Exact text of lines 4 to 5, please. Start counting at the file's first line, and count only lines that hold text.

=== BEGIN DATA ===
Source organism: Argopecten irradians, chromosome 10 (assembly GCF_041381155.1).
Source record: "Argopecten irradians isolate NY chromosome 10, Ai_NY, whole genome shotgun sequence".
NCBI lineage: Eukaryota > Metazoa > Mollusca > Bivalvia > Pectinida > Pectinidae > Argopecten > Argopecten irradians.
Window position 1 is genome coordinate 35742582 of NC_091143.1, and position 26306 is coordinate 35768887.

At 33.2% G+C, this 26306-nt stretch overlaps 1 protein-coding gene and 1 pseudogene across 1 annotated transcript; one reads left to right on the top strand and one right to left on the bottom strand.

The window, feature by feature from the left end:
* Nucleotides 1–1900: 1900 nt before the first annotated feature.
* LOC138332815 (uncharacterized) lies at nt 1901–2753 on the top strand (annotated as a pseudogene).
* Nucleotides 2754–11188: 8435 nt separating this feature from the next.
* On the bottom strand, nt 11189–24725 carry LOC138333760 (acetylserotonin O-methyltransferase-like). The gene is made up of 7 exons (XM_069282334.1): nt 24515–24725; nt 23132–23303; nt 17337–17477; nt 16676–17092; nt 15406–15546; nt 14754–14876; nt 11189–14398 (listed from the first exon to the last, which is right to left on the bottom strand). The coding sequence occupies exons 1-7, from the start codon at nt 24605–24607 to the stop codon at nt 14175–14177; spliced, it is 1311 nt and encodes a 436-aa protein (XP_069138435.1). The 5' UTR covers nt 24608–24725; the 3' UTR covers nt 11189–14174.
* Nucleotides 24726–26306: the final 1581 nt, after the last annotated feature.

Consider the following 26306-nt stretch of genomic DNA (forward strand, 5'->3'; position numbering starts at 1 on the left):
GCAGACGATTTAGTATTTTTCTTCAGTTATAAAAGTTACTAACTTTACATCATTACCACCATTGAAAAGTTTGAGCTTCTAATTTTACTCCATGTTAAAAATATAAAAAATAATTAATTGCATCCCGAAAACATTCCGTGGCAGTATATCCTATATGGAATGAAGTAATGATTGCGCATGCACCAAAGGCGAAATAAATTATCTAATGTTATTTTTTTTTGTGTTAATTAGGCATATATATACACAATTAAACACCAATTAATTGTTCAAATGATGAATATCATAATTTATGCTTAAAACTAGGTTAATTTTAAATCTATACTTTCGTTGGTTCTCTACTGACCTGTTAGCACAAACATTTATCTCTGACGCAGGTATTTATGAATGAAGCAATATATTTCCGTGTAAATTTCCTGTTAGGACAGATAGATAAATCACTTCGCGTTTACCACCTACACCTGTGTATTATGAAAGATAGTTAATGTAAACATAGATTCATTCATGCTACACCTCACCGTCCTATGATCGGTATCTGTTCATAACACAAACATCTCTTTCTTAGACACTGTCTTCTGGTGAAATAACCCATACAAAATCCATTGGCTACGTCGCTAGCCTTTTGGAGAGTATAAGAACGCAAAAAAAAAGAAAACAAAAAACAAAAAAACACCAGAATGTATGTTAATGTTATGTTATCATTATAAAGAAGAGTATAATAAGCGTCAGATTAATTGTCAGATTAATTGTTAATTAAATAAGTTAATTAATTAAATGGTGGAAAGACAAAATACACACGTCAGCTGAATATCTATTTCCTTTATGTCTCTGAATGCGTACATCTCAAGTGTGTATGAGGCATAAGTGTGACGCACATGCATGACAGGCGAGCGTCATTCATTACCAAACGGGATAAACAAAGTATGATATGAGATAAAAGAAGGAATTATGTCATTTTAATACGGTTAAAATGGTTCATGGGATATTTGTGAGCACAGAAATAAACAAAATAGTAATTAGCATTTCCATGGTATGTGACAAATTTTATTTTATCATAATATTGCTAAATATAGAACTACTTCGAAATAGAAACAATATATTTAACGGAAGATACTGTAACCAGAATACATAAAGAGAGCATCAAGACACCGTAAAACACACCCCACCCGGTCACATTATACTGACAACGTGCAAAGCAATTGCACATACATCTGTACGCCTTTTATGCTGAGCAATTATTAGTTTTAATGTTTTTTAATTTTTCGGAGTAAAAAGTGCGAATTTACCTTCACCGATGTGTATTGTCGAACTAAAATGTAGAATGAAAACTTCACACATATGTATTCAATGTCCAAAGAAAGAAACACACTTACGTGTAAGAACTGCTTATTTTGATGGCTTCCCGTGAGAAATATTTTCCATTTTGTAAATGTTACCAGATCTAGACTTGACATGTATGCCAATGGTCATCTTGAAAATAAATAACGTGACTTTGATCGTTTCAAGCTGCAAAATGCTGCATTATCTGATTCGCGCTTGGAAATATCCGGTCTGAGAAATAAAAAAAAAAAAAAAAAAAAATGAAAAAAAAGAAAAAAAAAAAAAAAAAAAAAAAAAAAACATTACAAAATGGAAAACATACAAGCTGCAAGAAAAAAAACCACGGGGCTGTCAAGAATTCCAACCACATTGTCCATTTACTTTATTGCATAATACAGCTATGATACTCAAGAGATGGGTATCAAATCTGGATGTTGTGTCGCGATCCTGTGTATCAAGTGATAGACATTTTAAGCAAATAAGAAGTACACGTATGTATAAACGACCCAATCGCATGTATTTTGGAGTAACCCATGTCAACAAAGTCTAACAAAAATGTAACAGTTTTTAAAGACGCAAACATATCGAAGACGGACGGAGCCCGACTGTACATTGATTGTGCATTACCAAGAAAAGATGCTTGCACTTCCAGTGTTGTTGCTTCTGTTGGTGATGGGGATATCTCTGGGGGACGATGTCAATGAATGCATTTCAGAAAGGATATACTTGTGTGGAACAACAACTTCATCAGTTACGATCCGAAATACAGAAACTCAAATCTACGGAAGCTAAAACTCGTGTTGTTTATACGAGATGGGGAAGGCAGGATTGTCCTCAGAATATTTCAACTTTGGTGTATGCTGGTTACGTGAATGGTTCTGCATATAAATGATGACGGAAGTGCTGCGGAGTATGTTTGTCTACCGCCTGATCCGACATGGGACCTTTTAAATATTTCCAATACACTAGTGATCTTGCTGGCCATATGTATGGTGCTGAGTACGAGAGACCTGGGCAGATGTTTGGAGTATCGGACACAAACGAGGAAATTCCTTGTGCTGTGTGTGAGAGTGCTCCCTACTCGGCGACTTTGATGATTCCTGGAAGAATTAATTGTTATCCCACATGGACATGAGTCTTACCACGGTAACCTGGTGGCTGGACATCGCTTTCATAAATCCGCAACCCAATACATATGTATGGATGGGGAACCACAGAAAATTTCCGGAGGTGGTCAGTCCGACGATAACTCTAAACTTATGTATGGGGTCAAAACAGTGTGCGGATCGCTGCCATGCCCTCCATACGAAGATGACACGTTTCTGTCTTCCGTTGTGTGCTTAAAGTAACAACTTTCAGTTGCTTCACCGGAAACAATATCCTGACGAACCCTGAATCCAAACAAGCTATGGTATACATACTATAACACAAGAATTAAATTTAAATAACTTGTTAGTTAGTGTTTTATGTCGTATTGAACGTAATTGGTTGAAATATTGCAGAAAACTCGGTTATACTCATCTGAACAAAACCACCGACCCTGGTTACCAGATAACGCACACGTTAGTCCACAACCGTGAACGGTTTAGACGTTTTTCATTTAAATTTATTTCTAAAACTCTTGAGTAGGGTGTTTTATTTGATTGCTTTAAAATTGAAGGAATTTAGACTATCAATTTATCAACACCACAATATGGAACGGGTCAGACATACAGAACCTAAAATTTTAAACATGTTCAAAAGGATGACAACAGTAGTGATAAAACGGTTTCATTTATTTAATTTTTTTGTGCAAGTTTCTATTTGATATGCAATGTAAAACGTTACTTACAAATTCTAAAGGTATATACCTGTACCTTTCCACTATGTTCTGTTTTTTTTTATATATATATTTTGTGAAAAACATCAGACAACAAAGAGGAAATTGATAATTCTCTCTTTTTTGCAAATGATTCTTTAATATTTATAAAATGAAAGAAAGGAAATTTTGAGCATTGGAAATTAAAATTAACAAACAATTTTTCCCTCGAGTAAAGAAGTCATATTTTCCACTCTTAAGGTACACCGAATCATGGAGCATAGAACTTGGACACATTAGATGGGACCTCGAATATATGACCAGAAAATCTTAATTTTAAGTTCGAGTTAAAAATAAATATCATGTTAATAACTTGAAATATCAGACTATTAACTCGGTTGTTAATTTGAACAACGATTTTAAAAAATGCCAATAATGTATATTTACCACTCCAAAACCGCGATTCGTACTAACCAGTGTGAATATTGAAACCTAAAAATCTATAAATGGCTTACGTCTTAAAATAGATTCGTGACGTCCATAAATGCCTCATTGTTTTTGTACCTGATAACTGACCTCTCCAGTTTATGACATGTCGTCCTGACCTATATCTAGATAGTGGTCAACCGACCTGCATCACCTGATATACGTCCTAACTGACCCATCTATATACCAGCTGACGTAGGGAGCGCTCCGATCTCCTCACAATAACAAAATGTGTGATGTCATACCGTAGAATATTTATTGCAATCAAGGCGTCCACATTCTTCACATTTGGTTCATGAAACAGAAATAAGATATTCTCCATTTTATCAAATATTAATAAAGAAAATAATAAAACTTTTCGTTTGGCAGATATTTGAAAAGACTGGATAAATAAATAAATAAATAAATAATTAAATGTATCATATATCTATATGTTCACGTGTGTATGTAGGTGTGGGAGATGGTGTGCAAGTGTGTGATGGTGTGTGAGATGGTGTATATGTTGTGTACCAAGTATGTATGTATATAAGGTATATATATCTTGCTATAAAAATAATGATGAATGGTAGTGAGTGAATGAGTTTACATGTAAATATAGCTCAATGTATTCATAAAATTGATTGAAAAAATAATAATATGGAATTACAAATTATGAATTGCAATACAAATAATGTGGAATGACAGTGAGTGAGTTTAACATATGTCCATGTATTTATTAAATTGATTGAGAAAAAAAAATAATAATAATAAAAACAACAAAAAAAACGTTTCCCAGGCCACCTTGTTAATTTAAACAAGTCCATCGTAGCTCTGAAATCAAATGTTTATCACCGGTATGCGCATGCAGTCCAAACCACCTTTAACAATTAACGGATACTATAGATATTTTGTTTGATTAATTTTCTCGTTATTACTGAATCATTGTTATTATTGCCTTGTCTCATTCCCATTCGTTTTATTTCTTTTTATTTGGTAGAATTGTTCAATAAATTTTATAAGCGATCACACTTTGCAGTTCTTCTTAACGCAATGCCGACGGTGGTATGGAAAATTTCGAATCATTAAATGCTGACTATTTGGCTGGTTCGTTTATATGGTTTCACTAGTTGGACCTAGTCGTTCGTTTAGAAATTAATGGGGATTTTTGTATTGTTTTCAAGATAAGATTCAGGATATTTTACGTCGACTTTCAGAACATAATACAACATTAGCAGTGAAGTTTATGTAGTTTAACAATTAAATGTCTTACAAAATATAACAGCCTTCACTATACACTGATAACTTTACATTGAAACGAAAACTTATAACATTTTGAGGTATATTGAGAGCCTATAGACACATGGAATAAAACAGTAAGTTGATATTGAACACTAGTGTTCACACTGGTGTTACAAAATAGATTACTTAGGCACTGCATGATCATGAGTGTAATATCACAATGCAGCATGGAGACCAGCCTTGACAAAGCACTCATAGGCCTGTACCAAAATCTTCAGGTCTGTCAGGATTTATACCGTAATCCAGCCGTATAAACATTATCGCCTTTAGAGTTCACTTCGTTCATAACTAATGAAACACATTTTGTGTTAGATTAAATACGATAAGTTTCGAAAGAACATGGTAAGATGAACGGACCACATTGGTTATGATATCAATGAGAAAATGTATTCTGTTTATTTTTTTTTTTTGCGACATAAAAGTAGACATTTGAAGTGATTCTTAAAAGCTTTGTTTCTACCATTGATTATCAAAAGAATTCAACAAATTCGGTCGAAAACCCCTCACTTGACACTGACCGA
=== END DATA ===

Window position 1 is genome coordinate 35742582 of NC_091143.1, and position 26306 is coordinate 35768887.

At 33.2% G+C, this 26306-nt stretch overlaps 1 protein-coding gene and 1 pseudogene across 1 annotated transcript; one reads left to right on the top strand and one right to left on the bottom strand.